Editor’s note: Given its similarities to the original PlayStation 2 release, we decided against a formal review of the PS3/Vita HD remaster. In this piece, Steve Watts focuses on how the game has stood against the test of time and how the HD release improves upon the original.
Ten years following the release of Final Fantasy X, it’s clear how much of a turning point the game has been for Square Enix.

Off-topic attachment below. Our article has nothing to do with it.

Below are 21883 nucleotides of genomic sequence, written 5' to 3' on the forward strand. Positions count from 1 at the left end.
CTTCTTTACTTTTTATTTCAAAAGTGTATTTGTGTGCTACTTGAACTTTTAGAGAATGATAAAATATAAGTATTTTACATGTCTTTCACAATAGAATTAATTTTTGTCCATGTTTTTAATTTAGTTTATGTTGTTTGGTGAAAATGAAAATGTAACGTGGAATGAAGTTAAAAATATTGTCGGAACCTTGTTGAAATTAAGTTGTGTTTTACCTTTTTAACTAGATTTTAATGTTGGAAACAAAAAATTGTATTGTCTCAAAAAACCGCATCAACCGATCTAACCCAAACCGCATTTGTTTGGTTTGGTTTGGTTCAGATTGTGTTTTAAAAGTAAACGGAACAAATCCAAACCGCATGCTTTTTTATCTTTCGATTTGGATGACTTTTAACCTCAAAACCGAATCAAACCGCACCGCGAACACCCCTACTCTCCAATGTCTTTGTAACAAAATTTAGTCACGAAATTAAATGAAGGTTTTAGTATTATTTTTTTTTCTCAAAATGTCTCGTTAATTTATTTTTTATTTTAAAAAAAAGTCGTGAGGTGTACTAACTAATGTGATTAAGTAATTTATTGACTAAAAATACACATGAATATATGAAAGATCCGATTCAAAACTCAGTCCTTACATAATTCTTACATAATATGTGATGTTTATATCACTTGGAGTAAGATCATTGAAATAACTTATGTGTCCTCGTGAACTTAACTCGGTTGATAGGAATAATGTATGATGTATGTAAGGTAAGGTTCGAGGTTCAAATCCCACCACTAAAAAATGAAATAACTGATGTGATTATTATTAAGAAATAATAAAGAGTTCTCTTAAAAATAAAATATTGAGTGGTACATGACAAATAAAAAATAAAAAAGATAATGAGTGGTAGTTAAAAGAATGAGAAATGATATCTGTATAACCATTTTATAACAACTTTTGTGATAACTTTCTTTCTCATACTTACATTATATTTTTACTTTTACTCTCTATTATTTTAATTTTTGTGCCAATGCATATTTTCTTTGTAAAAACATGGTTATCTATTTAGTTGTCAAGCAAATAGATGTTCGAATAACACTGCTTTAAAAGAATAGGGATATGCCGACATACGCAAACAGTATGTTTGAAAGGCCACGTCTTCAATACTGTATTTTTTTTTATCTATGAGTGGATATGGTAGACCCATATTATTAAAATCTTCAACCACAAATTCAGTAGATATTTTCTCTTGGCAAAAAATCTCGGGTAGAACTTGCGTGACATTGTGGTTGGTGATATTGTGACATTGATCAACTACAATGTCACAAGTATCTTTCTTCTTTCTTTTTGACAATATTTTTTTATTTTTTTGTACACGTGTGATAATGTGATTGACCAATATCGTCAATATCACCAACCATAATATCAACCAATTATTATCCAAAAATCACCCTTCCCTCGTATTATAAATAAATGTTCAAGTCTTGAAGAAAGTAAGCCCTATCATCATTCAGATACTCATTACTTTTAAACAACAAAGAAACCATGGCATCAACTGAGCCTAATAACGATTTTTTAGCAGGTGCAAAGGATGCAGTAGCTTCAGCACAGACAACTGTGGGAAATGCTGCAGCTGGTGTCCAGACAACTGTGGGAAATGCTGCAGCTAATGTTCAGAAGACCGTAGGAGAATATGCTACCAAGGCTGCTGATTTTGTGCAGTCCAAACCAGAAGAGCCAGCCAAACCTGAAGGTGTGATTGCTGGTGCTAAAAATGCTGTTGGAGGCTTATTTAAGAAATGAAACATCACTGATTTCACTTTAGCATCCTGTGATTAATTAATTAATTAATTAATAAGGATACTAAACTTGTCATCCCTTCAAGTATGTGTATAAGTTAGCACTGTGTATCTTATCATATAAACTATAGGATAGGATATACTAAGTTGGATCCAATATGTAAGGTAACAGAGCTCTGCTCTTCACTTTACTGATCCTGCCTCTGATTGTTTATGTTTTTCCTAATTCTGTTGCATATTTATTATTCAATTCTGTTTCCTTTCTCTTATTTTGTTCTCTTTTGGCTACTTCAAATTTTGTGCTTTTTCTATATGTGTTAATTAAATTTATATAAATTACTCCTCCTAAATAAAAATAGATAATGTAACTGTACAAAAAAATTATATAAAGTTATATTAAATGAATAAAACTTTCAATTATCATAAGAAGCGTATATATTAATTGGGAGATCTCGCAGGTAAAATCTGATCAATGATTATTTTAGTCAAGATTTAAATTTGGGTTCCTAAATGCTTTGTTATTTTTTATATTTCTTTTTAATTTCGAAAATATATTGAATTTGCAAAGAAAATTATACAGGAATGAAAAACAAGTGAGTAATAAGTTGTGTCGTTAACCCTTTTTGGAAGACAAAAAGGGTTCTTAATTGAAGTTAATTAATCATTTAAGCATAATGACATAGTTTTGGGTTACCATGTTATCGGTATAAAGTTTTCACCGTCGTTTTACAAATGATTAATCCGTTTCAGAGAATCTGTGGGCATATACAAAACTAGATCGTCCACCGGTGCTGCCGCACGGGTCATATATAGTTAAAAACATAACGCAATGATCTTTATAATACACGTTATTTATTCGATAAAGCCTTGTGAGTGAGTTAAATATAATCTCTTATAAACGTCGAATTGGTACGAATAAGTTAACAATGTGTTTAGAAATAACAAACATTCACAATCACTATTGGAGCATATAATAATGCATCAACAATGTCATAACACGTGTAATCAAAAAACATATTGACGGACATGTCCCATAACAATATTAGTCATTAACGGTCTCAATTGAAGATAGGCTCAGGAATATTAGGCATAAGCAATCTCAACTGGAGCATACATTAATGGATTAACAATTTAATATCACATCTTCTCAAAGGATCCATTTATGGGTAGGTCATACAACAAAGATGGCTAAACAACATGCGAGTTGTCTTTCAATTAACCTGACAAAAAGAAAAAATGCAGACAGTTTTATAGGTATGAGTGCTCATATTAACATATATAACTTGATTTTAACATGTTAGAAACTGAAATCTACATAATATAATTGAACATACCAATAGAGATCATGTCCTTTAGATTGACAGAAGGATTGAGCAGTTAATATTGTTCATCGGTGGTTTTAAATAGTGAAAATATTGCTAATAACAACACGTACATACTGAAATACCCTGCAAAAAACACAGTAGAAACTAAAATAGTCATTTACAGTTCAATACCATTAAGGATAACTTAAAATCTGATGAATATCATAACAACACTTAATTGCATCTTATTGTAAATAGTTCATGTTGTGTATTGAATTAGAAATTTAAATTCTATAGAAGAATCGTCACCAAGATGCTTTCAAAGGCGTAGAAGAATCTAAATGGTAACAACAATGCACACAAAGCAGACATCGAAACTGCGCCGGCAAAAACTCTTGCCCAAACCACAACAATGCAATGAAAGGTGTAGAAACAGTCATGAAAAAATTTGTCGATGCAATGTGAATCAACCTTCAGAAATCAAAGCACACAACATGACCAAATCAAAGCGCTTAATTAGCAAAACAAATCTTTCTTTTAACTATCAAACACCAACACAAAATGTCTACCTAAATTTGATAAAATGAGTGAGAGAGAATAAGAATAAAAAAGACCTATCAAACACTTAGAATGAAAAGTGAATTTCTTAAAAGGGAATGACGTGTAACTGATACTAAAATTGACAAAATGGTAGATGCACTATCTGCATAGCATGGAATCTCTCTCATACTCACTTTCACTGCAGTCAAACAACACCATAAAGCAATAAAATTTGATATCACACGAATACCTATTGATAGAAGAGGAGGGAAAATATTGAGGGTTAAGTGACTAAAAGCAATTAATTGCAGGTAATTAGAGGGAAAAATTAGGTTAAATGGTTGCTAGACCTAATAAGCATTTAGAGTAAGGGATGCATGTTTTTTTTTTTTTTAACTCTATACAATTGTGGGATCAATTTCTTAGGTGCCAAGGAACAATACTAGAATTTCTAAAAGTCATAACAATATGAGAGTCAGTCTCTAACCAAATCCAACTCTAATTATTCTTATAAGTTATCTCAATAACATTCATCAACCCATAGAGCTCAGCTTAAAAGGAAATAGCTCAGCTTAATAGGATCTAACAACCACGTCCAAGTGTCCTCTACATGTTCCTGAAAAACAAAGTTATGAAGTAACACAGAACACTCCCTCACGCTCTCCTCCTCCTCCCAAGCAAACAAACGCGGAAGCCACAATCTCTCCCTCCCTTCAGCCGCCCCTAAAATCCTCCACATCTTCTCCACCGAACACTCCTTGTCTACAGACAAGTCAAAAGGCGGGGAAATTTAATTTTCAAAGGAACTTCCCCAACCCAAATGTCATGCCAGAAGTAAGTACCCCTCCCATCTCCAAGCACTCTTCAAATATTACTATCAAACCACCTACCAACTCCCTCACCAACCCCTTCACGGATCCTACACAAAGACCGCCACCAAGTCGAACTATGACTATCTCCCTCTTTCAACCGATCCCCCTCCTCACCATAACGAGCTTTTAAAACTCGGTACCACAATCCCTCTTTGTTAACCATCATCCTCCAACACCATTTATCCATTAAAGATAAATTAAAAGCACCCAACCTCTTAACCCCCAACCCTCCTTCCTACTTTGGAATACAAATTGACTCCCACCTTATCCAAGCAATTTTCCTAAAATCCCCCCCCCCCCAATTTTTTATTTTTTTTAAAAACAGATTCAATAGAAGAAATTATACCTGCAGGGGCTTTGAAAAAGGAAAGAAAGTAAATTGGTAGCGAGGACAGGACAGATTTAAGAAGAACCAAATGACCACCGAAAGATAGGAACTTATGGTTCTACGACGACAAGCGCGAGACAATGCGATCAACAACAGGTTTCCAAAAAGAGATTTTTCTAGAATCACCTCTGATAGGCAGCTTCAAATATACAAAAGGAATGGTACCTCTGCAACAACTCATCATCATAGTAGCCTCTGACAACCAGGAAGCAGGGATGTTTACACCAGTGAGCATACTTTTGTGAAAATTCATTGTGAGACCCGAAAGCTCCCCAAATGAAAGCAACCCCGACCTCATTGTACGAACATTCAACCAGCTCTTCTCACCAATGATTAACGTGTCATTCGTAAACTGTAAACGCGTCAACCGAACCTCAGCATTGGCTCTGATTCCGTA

Final Fantasy X is one of those rare games that actually holds up better in reality than it did in my memory. Though I’ve looked back fondly on its characters and story, the weak spots seemed to stand out with the passage of time. The linear structure and sometimes awkward voice acting, in particular, diminished its rank. In practice, however, those niggling problems were rarely distracting and easy to overlook. The voice acting is, on the whole, pretty good for its era–I even enjoyed Wakka’s faux-Pacific-Islander. The linearity didn’t bother me this time around, since the settings were unique and it supported the idea of a pilgrimage.